Linklaters becomes first magic circle firm to support Afro hairstyle campaign

Firm adopts UK's 'Halo Code' to end hair discrimination for black employees in the workplace
Profile portrait of a serious young woman with big yellow earrings and afro hair wrapped with head wrap scarf

CarlosDavid; Shutterstock

Linklaters has become the first magic circle firm to adopt the Halo Code, a UK campaign to end hair discrimination for black employees.

The Halo Code – which was developed by the Halo Collective – champions and protects the rights of individuals to wear all Afro hairstyles in the workplace without fear of being penalised or judged. Linklaters says it is actively working to change perceptions of Black hair, with the code set to be embedded into the firm’s formal dress code policy.

Other law firms to have signed up to the code include Eversheds Sutherland and Bates Wells.

David Martin, Linklaters’ global diversity partner, said: “At Linklaters we are committed to being home to a culture and environment in which racial, ethnic, cultural and religious identities are celebrated and individuals feel comfortable to bring their whole selves to work. We pride ourselves on our values of respect, integrity and inclusion and stand against all forms of racism and discrimination.”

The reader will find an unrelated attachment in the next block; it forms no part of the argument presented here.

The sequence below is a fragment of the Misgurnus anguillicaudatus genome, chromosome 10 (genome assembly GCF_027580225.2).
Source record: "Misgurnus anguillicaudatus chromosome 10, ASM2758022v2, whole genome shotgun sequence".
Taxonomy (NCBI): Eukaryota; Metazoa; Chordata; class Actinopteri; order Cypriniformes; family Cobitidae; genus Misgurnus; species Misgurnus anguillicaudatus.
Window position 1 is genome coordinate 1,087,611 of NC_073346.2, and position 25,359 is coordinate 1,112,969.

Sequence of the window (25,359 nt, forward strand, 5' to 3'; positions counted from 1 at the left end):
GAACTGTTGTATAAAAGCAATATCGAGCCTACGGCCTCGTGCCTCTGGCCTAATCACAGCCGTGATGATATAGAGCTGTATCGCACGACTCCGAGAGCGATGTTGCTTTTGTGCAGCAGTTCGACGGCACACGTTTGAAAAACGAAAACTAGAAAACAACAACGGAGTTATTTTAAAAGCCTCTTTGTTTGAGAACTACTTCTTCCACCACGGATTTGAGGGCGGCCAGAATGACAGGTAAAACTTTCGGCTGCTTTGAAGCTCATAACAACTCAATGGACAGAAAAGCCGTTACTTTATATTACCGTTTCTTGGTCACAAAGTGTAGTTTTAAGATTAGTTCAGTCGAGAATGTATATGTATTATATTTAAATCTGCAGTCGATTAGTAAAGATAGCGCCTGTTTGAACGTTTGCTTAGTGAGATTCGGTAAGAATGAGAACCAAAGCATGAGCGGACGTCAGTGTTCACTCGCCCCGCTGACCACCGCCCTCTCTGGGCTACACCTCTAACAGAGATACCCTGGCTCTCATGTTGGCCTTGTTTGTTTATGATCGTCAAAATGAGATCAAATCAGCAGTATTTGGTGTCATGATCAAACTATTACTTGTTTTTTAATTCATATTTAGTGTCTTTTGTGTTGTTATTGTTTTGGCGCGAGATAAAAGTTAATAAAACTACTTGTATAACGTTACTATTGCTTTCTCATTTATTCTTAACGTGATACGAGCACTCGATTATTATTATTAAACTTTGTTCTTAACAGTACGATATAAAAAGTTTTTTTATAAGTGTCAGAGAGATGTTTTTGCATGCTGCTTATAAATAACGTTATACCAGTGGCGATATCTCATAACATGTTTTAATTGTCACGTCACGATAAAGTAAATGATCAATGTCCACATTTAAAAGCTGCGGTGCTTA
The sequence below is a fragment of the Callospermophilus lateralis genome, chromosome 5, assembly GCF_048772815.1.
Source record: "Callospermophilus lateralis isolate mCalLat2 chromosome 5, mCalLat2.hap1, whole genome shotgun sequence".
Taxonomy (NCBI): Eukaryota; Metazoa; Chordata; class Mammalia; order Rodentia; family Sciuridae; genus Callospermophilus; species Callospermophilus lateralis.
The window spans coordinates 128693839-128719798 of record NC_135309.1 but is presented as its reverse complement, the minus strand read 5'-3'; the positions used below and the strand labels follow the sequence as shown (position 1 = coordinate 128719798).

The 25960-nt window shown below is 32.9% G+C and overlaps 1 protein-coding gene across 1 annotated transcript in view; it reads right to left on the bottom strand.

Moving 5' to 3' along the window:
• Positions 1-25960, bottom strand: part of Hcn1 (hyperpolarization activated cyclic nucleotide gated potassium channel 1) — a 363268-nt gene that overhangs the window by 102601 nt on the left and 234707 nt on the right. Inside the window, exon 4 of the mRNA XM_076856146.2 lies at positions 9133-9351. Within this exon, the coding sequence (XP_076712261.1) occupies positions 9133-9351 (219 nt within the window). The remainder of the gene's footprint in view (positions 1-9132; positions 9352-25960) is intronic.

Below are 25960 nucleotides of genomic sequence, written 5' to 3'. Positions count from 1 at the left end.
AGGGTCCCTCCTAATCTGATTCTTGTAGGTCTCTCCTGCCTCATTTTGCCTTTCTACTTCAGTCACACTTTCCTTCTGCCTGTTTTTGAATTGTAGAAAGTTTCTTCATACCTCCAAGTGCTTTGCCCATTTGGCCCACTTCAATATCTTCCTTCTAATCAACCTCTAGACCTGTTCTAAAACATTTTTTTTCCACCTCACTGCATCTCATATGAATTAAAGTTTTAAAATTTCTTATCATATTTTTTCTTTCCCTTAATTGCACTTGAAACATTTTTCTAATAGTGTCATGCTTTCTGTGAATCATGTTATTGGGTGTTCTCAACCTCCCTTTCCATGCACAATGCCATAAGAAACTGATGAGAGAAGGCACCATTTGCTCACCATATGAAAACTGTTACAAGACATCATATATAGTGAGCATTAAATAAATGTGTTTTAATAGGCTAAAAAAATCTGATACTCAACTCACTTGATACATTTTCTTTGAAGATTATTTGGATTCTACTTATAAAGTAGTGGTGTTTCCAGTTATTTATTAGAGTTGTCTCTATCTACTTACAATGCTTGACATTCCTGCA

The code seeks for organisations to acknowledge that Afro-textured hair is an important part of black employees’ culture and identity and that black employees should be free to wear Afro hair in all styles, including with headscarves and wraps.

The code also expects organisations to adhere to this statement: “We are a community built on an ethos of equality and respect where hair texture and style have no bearing on an employee's ability to succeed.”

Linklaters’ move to adopt the Halo Code follows the launch last October of its race action plan to increase black racial diversity at the firm. As part of that plan, the firm said it would establish a black diversity council to hold the firm to account for progress in fulfilling its commitments. Targets include ensuring 35% of its trainees every year are from minority ethnic backgrounds in the UK, with at least 10% of them being black.

Other firms have also been taking steps to improve racial diversity. Magic circle peer Freshfields Bruckhaus Deringer this month said it plans to double the number of black associates at the firm by 2026. And in December, Norton Rose Fulbright appointed Shauna Clark as its new US and global chair, making her the first woman of colour to hold either role.

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